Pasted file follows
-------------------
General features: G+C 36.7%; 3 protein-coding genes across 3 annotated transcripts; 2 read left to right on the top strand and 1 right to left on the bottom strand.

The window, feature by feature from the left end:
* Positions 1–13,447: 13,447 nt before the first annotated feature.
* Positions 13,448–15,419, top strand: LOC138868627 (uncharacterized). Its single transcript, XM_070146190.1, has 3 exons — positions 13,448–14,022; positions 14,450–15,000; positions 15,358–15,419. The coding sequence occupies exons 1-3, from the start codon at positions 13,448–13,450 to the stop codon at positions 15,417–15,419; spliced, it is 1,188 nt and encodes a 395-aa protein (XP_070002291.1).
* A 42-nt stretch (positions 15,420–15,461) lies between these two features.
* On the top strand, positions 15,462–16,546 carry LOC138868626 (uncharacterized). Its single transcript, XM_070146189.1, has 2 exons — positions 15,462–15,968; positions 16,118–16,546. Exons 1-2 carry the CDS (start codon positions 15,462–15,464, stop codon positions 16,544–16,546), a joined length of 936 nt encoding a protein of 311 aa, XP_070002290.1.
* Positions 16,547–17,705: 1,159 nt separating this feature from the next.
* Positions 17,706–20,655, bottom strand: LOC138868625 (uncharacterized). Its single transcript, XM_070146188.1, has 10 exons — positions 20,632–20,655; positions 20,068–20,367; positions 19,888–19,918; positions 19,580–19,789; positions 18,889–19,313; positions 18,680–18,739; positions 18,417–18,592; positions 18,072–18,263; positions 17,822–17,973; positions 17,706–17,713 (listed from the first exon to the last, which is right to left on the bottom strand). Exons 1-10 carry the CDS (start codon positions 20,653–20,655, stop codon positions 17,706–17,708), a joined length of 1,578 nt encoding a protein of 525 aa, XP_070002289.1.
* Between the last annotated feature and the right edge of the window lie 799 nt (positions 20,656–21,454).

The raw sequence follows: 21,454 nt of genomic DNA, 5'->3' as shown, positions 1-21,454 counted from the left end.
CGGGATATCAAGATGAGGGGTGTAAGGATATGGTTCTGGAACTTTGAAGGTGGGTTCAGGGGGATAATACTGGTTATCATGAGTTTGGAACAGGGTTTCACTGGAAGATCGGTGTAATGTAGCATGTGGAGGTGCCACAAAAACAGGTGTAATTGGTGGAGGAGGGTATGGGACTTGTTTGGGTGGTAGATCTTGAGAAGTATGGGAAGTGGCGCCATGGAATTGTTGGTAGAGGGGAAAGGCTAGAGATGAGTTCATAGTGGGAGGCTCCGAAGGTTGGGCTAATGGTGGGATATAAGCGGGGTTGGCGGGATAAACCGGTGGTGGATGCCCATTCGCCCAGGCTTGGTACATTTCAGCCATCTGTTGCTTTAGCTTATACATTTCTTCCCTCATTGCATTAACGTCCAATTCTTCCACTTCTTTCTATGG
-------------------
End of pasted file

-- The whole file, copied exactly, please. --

General features: G+C 36.7%; 3 protein-coding genes across 3 annotated transcripts; 2 read left to right on the top strand and 1 right to left on the bottom strand.

The window, feature by feature from the left end:
* Positions 1–13,447: 13,447 nt before the first annotated feature.
* Positions 13,448–15,419, top strand: LOC138868627 (uncharacterized). Its single transcript, XM_070146190.1, has 3 exons — positions 13,448–14,022; positions 14,450–15,000; positions 15,358–15,419. The coding sequence occupies exons 1-3, from the start codon at positions 13,448–13,450 to the stop codon at positions 15,417–15,419; spliced, it is 1,188 nt and encodes a 395-aa protein (XP_070002291.1).
* A 42-nt stretch (positions 15,420–15,461) lies between these two features.
* On the top strand, positions 15,462–16,546 carry LOC138868626 (uncharacterized). Its single transcript, XM_070146189.1, has 2 exons — positions 15,462–15,968; positions 16,118–16,546. Exons 1-2 carry the CDS (start codon positions 15,462–15,464, stop codon positions 16,544–16,546), a joined length of 936 nt encoding a protein of 311 aa, XP_070002290.1.
* Positions 16,547–17,705: 1,159 nt separating this feature from the next.
* Positions 17,706–20,655, bottom strand: LOC138868625 (uncharacterized). Its single transcript, XM_070146188.1, has 10 exons — positions 20,632–20,655; positions 20,068–20,367; positions 19,888–19,918; positions 19,580–19,789; positions 18,889–19,313; positions 18,680–18,739; positions 18,417–18,592; positions 18,072–18,263; positions 17,822–17,973; positions 17,706–17,713 (listed from the first exon to the last, which is right to left on the bottom strand). Exons 1-10 carry the CDS (start codon positions 20,653–20,655, stop codon positions 17,706–17,708), a joined length of 1,578 nt encoding a protein of 525 aa, XP_070002289.1.
* Between the last annotated feature and the right edge of the window lie 799 nt (positions 20,656–21,454).

The raw sequence follows: 21,454 nt of genomic DNA, 5'->3' as shown, positions 1-21,454 counted from the left end.
CGGGATATCAAGATGAGGGGTGTAAGGATATGGTTCTGGAACTTTGAAGGTGGGTTCAGGGGGATAATACTGGTTATCATGAGTTTGGAACAGGGTTTCACTGGAAGATCGGTGTAATGTAGCATGTGGAGGTGCCACAAAAACAGGTGTAATTGGTGGAGGAGGGTATGGGACTTGTTTGGGTGGTAGATCTTGAGAAGTATGGGAAGTGGCGCCATGGAATTGTTGGTAGAGGGGAAAGGCTAGAGATGAGTTCATAGTGGGAGGCTCCGAAGGTTGGGCTAATGGTGGGATATAAGCGGGGTTGGCGGGATAAACCGGTGGTGGATGCCCATTCGCCCAGGCTTGGTACATTTCAGCCATCTGTTGCTTTAGCTTATACATTTCTTCCCTCATTGCATTAACGTCCAATTCTTCCACTTCTTTCTATGG